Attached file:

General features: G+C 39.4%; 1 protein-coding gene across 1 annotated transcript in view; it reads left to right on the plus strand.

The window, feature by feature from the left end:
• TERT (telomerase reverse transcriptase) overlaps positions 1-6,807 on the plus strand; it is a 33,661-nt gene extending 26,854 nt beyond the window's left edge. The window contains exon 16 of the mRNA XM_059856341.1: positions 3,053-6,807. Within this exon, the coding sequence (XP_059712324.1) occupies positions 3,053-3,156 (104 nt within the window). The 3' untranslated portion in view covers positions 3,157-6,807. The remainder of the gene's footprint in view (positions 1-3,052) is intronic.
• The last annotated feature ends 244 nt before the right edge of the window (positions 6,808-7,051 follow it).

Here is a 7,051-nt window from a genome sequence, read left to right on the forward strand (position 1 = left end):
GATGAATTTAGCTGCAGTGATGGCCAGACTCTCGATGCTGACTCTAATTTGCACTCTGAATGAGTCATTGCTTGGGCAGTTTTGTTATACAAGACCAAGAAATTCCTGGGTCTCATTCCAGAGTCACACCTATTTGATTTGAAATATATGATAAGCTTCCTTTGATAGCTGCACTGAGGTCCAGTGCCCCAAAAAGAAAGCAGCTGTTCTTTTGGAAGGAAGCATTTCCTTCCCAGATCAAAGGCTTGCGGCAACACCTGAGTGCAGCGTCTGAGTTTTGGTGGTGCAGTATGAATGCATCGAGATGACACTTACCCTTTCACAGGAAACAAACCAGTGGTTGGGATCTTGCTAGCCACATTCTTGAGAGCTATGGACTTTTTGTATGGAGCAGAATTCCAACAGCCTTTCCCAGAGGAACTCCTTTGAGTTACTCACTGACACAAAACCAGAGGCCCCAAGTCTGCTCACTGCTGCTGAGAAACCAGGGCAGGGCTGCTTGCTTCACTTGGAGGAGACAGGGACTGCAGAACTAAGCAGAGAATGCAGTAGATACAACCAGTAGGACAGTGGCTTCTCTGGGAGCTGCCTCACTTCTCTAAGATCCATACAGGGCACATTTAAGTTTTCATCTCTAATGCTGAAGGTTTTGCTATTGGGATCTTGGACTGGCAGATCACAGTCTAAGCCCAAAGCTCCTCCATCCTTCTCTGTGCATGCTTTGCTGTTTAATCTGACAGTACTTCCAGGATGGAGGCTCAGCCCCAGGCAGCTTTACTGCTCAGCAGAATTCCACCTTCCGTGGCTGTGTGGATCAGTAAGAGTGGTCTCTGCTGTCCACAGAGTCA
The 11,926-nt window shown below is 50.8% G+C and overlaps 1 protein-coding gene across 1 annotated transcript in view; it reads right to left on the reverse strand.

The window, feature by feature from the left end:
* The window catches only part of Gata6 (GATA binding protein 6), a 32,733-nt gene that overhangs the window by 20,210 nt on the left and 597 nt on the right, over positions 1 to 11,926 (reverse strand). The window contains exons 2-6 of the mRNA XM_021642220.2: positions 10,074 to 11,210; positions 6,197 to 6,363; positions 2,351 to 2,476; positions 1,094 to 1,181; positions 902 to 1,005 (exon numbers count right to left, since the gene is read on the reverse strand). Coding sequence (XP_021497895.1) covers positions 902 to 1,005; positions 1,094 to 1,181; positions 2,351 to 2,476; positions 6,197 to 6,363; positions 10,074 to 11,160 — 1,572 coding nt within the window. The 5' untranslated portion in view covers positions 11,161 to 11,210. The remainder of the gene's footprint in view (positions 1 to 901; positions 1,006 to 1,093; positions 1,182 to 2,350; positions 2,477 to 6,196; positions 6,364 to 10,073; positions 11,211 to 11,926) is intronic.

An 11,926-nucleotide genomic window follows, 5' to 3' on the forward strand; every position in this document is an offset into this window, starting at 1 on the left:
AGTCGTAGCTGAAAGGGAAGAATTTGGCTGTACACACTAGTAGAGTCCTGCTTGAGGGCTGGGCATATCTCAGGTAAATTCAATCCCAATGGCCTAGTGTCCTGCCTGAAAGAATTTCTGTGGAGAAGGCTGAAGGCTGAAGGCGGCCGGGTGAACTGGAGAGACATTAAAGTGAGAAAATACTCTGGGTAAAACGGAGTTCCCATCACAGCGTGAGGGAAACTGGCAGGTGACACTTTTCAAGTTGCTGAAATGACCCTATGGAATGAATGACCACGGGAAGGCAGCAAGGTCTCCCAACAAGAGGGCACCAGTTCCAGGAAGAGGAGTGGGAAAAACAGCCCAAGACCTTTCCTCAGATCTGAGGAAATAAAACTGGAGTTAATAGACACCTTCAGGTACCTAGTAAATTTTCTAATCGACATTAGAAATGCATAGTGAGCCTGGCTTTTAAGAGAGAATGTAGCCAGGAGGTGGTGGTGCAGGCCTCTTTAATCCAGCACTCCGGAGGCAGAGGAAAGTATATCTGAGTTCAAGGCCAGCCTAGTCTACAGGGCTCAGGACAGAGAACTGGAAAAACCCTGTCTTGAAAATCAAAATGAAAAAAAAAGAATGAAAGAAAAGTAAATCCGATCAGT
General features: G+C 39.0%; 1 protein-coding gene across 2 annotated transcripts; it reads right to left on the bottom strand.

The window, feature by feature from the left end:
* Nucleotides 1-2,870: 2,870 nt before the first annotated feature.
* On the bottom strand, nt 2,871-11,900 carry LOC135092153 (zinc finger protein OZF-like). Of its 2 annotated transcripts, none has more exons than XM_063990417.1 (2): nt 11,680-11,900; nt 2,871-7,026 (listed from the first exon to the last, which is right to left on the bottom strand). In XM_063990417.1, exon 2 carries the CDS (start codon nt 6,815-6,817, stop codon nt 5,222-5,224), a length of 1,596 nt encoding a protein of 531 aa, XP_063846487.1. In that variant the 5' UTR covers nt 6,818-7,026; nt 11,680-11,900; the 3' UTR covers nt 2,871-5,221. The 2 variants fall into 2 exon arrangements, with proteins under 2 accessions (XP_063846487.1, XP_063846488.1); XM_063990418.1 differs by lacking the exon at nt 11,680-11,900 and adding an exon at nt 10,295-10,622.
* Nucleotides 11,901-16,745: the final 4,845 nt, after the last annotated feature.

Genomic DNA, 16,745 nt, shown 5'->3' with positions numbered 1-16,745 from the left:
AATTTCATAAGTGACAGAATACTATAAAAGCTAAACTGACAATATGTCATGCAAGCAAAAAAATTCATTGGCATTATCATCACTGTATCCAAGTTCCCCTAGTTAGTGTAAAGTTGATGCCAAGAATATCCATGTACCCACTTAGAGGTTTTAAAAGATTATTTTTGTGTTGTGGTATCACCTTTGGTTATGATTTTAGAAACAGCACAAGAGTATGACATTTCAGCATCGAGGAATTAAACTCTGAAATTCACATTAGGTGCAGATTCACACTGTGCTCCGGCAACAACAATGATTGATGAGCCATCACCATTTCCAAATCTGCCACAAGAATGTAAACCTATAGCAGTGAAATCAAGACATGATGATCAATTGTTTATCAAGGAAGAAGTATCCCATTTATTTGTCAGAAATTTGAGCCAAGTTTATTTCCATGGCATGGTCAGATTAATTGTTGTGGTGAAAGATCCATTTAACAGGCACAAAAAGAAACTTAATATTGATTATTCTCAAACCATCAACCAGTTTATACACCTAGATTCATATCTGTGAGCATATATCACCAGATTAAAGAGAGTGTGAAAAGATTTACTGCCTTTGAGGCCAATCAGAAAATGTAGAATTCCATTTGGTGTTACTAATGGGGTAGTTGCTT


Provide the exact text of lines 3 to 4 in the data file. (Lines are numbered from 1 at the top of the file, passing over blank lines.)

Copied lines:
• TERT (telomerase reverse transcriptase) overlaps positions 1-6,807 on the plus strand; it is a 33,661-nt gene extending 26,854 nt beyond the window's left edge. The window contains exon 16 of the mRNA XM_059856341.1: positions 3,053-6,807. Within this exon, the coding sequence (XP_059712324.1) occupies positions 3,053-3,156 (104 nt within the window). The 3' untranslated portion in view covers positions 3,157-6,807. The remainder of the gene's footprint in view (positions 1-3,052) is intronic.
• The last annotated feature ends 244 nt before the right edge of the window (positions 6,808-7,051 follow it).